Canadian Inventions In The 1920's
Joseph-Armand Bombardier: Snow Machine, 1922
- - It was a car engine mounted on a sled with a huge wooden propeller and ropes tied to the sled runners for steering, the propeller stuck out of the back so there was little safety for passengers.
- - In 1929 he designed a snow car out of a model T Ford which he was inspired to make after he wasn’t able to reach the hospital through the snow and his son died
- - The snow machine had some faults (ex. The front engine made it too heavy) so he improved the design by moving the engine to the rear to better distribute weight
- - The major improvement he made was the tooth-wheeled sprocket covered in rubber in 1935, his patent for the device was accepted in 1937 (Pictured Below)
William Samuel Stephenson: Wire Photo, 1922
- - He was very interested in broadcasting and wanted to find a way to send pictures over the air so he came up with a theoretical solution but was unable to get financial support in Canada so he set off to England to develop his solution.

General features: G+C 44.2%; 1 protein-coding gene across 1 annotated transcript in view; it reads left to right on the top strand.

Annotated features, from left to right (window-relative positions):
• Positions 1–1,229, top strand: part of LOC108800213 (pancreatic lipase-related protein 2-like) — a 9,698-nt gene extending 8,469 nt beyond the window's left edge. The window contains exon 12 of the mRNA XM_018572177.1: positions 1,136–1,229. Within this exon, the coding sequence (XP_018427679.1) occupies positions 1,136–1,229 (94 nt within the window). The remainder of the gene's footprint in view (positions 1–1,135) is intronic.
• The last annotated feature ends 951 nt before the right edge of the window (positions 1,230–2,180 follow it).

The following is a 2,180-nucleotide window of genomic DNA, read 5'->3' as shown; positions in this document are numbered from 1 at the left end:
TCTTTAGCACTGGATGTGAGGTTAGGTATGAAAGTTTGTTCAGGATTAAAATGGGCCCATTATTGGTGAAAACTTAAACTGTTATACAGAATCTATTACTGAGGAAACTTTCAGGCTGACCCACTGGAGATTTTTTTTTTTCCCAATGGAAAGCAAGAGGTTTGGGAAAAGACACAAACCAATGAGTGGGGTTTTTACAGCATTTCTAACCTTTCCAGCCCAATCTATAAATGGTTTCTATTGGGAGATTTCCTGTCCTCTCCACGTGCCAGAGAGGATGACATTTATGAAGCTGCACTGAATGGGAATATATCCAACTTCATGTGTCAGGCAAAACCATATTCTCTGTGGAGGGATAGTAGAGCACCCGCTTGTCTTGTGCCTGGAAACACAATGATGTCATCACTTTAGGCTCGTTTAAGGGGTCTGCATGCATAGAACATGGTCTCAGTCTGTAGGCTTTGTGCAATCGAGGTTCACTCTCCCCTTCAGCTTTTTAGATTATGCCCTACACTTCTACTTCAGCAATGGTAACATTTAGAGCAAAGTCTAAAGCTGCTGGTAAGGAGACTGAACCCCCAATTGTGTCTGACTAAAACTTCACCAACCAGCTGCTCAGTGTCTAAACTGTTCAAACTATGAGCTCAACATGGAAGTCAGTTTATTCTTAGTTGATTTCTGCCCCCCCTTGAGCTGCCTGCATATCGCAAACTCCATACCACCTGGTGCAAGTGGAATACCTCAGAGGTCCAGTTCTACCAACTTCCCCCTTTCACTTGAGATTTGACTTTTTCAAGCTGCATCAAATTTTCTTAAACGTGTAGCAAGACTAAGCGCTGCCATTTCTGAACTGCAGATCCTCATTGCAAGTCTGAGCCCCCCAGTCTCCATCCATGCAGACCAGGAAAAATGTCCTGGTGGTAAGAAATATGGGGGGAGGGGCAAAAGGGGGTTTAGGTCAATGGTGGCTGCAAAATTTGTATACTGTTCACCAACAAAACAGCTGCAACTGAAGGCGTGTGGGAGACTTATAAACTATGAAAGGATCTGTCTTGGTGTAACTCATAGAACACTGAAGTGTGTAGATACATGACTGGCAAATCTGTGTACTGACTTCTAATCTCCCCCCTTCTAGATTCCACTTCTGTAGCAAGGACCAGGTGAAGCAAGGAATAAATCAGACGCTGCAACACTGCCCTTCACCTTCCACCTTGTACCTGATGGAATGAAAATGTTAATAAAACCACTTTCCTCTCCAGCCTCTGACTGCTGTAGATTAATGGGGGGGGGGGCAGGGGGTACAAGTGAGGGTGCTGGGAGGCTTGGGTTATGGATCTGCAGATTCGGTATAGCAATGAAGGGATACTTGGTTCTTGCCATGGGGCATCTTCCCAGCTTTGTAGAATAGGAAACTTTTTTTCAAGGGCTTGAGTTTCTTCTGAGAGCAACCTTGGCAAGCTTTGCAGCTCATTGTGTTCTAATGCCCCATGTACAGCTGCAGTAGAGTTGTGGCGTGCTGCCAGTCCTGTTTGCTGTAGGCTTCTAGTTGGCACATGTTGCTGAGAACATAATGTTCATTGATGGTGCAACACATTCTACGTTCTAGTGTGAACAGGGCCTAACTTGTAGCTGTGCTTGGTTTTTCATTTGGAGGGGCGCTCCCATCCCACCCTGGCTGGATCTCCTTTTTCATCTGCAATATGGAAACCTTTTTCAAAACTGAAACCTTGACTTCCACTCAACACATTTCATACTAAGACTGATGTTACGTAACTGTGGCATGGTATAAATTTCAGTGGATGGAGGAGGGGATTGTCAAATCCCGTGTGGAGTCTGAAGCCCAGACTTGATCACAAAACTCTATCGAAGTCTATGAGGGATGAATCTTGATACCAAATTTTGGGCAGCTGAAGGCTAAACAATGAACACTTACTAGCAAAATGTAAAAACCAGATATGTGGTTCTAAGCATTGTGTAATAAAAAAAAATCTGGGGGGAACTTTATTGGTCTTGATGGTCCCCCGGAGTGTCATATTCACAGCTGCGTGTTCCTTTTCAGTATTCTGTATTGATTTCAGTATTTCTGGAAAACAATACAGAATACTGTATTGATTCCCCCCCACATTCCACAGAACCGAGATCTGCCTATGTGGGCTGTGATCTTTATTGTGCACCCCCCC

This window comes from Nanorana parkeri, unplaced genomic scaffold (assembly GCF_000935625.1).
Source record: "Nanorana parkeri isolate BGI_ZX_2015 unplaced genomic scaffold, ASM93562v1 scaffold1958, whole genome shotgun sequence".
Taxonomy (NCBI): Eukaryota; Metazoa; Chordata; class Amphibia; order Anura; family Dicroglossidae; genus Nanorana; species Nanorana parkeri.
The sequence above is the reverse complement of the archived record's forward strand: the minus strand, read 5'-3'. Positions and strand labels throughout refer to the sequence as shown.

- - He was able to get an investment from two companies and the London Daily Mail heard about his work and were able to set him up to work with research chemist, Professor T. Thorne Baker
- - They worked together to modify the 1884 Nipkow machine and made a device that could convert light into electrical currents
- - The London Daily Mail was given the honour of publishing the first wore photo on December 27 1922 because of all their support
Edward (Ted) Samuel Rogers: Battery-less Radio/AC Tube, 1925
- - In 1924 he developed 15S alternating current simple rectifier tube which allowed radios to run off 110-volt house electricity sockets rather than large batteries
- - Then he and his engineering team built the first all-electric radio operating with 5 Rogers AC tubes and the Rogers B-eliminator power unit.
- - He was later able to get both his inventions patented.
- - Pictured below is the first advertisement for his invention.